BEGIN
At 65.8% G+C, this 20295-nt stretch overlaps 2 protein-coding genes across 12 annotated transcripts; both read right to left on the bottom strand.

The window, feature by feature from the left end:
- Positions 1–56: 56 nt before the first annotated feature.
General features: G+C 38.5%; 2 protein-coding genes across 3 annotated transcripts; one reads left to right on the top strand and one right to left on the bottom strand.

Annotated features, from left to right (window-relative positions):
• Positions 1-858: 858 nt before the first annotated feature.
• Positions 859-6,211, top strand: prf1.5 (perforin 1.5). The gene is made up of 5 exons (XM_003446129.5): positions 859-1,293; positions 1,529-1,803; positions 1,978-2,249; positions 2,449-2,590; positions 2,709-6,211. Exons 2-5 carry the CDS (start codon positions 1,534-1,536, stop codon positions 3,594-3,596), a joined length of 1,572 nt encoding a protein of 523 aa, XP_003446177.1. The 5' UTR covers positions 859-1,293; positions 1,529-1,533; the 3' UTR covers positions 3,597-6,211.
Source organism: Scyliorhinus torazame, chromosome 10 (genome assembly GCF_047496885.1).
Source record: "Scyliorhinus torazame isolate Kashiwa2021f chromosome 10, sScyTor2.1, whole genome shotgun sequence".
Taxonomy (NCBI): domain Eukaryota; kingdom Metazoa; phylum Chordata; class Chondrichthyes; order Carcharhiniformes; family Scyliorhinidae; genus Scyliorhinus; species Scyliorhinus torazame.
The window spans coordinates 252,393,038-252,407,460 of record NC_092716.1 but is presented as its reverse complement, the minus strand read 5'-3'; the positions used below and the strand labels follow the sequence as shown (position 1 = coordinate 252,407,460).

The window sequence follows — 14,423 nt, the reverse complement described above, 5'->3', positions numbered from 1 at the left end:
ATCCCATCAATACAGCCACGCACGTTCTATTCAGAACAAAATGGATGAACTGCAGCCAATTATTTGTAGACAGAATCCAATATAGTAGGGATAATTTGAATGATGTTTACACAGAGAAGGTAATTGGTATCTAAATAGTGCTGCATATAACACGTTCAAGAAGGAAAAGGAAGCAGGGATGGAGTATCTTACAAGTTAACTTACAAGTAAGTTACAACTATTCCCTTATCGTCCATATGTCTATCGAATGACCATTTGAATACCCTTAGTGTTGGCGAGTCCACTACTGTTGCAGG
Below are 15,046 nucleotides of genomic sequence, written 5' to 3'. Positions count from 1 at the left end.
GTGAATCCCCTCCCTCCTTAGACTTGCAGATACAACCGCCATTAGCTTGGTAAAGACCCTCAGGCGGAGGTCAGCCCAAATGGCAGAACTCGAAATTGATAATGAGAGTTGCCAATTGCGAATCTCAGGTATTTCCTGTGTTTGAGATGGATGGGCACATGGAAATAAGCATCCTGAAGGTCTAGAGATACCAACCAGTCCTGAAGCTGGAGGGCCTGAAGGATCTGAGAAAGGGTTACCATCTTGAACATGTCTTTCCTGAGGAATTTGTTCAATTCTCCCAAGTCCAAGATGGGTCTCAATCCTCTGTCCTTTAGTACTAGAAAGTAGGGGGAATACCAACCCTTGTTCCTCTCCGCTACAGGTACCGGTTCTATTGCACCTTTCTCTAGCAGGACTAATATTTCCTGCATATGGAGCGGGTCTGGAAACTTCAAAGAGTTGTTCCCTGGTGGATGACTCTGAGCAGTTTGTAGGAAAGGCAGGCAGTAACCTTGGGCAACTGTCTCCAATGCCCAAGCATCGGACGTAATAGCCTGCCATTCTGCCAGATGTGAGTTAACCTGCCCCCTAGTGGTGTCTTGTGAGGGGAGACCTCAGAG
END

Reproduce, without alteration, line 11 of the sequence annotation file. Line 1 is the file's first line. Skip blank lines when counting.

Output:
The window spans coordinates 252,393,038-252,407,460 of record NC_092716.1 but is presented as its reverse complement, the minus strand read 5'-3'; the positions used below and the strand labels follow the sequence as shown (position 1 = coordinate 252,407,460).